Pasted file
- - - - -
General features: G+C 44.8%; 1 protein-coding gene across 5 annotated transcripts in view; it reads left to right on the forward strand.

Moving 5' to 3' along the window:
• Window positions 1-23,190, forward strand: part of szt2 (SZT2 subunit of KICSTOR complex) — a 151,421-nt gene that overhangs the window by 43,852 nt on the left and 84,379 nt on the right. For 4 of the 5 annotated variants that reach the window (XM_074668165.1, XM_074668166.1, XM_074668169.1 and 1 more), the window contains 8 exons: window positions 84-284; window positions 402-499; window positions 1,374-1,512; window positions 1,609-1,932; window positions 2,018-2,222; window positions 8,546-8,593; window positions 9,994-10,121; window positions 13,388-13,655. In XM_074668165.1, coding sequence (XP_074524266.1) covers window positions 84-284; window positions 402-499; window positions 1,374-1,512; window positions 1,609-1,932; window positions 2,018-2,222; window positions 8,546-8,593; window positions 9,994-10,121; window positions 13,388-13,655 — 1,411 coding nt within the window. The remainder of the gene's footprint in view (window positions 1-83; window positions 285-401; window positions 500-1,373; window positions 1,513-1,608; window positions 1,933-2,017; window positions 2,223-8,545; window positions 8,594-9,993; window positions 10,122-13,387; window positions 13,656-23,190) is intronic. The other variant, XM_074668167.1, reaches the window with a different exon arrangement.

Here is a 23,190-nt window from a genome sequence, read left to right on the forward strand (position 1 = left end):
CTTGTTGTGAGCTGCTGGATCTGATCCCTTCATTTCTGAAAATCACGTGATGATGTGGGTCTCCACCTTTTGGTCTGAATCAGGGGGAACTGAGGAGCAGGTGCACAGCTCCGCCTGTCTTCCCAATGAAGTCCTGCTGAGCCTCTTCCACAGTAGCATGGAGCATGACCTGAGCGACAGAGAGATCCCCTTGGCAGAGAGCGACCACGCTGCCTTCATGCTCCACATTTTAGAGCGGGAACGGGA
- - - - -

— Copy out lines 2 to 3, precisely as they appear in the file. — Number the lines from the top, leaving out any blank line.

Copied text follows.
Moving 5' to 3' along the window:
• Window positions 1-23,190, forward strand: part of szt2 (SZT2 subunit of KICSTOR complex) — a 151,421-nt gene that overhangs the window by 43,852 nt on the left and 84,379 nt on the right. For 4 of the 5 annotated variants that reach the window (XM_074668165.1, XM_074668166.1, XM_074668169.1 and 1 more), the window contains 8 exons: window positions 84-284; window positions 402-499; window positions 1,374-1,512; window positions 1,609-1,932; window positions 2,018-2,222; window positions 8,546-8,593; window positions 9,994-10,121; window positions 13,388-13,655. In XM_074668165.1, coding sequence (XP_074524266.1) covers window positions 84-284; window positions 402-499; window positions 1,374-1,512; window positions 1,609-1,932; window positions 2,018-2,222; window positions 8,546-8,593; window positions 9,994-10,121; window positions 13,388-13,655 — 1,411 coding nt within the window. The remainder of the gene's footprint in view (window positions 1-83; window positions 285-401; window positions 500-1,373; window positions 1,513-1,608; window positions 1,933-2,017; window positions 2,223-8,545; window positions 8,594-9,993; window positions 10,122-13,387; window positions 13,656-23,190) is intronic. The other variant, XM_074668167.1, reaches the window with a different exon arrangement.